“These are the times that try men’s souls,” as true today as in Thomas Paine’s time. Each day our president trashes something important to the continuation of the longest-functioning democracy in the world.
An independent judiciary, designed by our Founders, is an essential element of checks and balances. For Trump, it is simply an irritant to be overcome by appointing as many extremist judges into lifetime positions as he can, regardless of their qualifications. He only praises a court if it affirms his position. He condemns any and all courts and judges that rule against him.
The real Donald Trump believes a respected Indiana-born judge cannot render a proper decision because he is “Mexican.” In Trump, notwithstanding the racism, there is no respect for the rule of law.
Trump treats the executive branch as a fiefdom, not a public responsibility. His appointees don’t work for the American people, they work only for Trump. He has filled key spots with sycophants and made “acting” appointments that don’t require Senate confirmation, avoiding constitutional checks and balances.
Our First Amendment rights of free speech and free press are institutional pillars of American democracy. Thomas Jefferson’s marketplace of free ideas is under constant Trumpian assault. Reasonable and measured debate have been replaced by 5 a.m. stream-of-consciousness tweets from the bathrobe-clad narcissist.
Our Article One branch, the Congress, was created in 1787 as the primary bulwark against the emergence of a tyrant. Trump has lawlessly refused to recognize Congress’ Constitutional oversight role, directing his people to refuse to honor Congressional subpoenas. The Founding Father’s greatest fear is becoming a reality – a president who would like to be a tyrant, above the law.
Trump just established a new low by tweeting out a racist rant against four women of color, all elected members of Congress. It wasn’t a whim. He doubled, tripled and quadrupled down on the affront to our national values. But most Republican leaders either justified it or slinked silently, without comment, to their sideline holes.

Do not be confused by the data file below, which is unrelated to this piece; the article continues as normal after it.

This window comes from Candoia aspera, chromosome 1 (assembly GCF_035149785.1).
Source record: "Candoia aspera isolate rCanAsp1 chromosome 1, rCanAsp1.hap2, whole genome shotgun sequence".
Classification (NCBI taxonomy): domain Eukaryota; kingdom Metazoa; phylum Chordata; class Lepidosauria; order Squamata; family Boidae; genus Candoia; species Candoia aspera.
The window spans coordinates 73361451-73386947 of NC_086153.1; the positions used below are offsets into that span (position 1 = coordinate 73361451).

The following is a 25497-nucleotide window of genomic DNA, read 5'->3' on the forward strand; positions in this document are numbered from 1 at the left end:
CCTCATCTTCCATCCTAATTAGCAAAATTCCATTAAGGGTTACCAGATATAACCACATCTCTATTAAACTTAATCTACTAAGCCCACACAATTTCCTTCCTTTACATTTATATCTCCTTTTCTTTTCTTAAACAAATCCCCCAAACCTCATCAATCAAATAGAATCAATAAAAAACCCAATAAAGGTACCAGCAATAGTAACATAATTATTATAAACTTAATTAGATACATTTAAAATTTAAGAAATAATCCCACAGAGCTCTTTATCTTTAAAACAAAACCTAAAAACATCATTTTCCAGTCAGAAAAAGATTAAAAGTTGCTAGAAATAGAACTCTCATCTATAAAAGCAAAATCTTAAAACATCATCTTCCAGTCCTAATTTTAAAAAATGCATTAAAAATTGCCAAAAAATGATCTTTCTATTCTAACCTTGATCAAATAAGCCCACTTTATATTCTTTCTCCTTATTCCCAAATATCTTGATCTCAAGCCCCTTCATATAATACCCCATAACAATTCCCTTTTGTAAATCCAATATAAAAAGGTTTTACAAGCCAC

However, Montana’s two GOP members of Congress – Senator Steve Daines and Congressman Greg Gianforte, were not silent, they were complicit.
Gianforte amplified Trump’s rationale by citing “extreme liberal Democrats” in Congress and “standing against socialism,” as if philosophical or political differences could justify Trump’s “send her back” attack.
Daines’ immediate tweet in support of Trump dived deeply into Trump’s hatred swamp, concluding with a penultimate “I stand with” Trump. Daines asserted that the four members of Congress were “anti-American,” an approach amplified by Daines’ chief of staff posting an American flag with the words “America Love It Or Leave It,” the same challenge hurled 50 years ago at those who, as Americans, opposed the Vietnam War..
Daines’ “anti-American” claim against anyone with whom he and Trump disagree echoes another tragic chapter in our history – a chapter that Trump, Daines and Gianforte seem to yearn for. In the early 1950s, Senator Joe McCarthy abused and harmed thousands of Americans for what they said, what they thought and who they hung out with. In that shameful historically discredited search for communists and anti-Americanism, just like today, Republican leaders either supported McCarthy or cowered in silence.
But unlike today, in 1950 Maine Republican Senator Margaret Chase Smith stood tall on the floor of the Senate. While unhappy with the Democratic Truman administration, she said it would be disastrous to replace it with “a Republican regime embracing a philosophy that lacks political integrity or intellectual honesty.” She said she didn’t “want to see the Republican Party ride to political victory on the Four Horsemen of Calumny: Fear, Ignorance, Bigotry and Smear.”
In her “Declaration of Conscience,” Senator Smith outlined the true basic principles of Americanism: 1) the right to criticize, 2) the right to hold unpopular beliefs, 3) the right to protest, and 4) the right of independent thought. These are the very things that Trump-Daines-Gianforte assault today. Is the price of courage and integrity too high a price to pay for today’s GOP?
History recognizes Margaret Chase Smith for her courage and integrity. Where are the voices of conscience among the GOP leadership today? Surely and sadly not found in Montana’s two GOP members of Congress.
Evan Barrett lives in historic Uptown Butte after retiring following 47 years at the top level of Montana economic development, government, politics and education. He is an award-winning producer of Montana history videos who continues to write columns and commentaries and occasionally teaches Montana history.